Quantum mechanics is at the heart of our technology and economy - the laser and the transistor are quantum devices - but its full potential is far from being realized. Recent technological advances in optics, nanoscience and engineering allow experimentalists to create artificial structures or put microscopic and mesoscopic systems under new manipulable conditions in which quantum phenomena play a fundamental role.

Quantum technologies exploit these effects with practical purposes. The objective of Quantum Science is to discover, study, and control quantum efects at a fundamental level. These are two sides of a virtuous circle: new technologies lead to the discovery and study of new phenomena that will lead to new technologies.

Our aim is  to control and understand quantum phenomena in a multidisciplinary intersection of  Quantum Information, Quantum optics and cold atoms, Quantum Control, Spintronics, Quantum metrology, Atom interferometry, Superconducting qubits and Circuit QED and Foundations of Quantum Mechanics.

QUINST is funded in part as a “Grupo Consolidado” from the Basque Government (IT472-10, IT986-16, IT1470-22)  and functions as a network of groups with their own funding, structure, and specific goals.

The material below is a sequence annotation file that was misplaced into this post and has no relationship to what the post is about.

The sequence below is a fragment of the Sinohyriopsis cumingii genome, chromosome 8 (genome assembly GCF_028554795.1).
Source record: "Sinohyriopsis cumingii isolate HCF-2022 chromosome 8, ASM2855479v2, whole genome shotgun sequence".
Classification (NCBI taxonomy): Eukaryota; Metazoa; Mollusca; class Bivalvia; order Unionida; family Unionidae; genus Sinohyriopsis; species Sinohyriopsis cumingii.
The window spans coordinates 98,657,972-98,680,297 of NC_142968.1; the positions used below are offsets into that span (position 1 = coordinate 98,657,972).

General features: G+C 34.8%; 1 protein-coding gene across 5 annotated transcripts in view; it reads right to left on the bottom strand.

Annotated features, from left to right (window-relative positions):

Latest events

Seminar Seminar

Dr. Ming-Hao Liu, Department of Physics, National Taiwan University, Taipei, Taiwan

When and where

From: 11/2010 To: 11/2016


2009/10/07, Dr. Ming-Hao Liu, Department of Physics, National Taiwan University, Taipei, Taiwan

Place: Sala de Seminarios del Departamento de Física Teórica e Historia de la Ciencia
Time: 12h.
Title: Electrically Reversible Spin Polarization in Honeycomb Lattices

The spin-split states subject to spin-orbit coupling in two-dimensional systems has long been accepted as pointing in-plane and perpendicular to the corresponding wave vectors. This is in general true for free electron model, but exceptions do exist. We unveil the unusual upstanding behavior of those spins around high-symmetry points in honeycomb lattices. Our calculation  explains the recent experiment of the Tl/Si(111)-1x1 surface alloy [PRL 102,
096805 (2009)], where abrupt upstanding spin states near these points have been observed, and predicts an electrically reversible out-of-plane surface spin polarization. These results extend the ability of spin manipulation by electric field,
which is one of the goals of modern spintronics.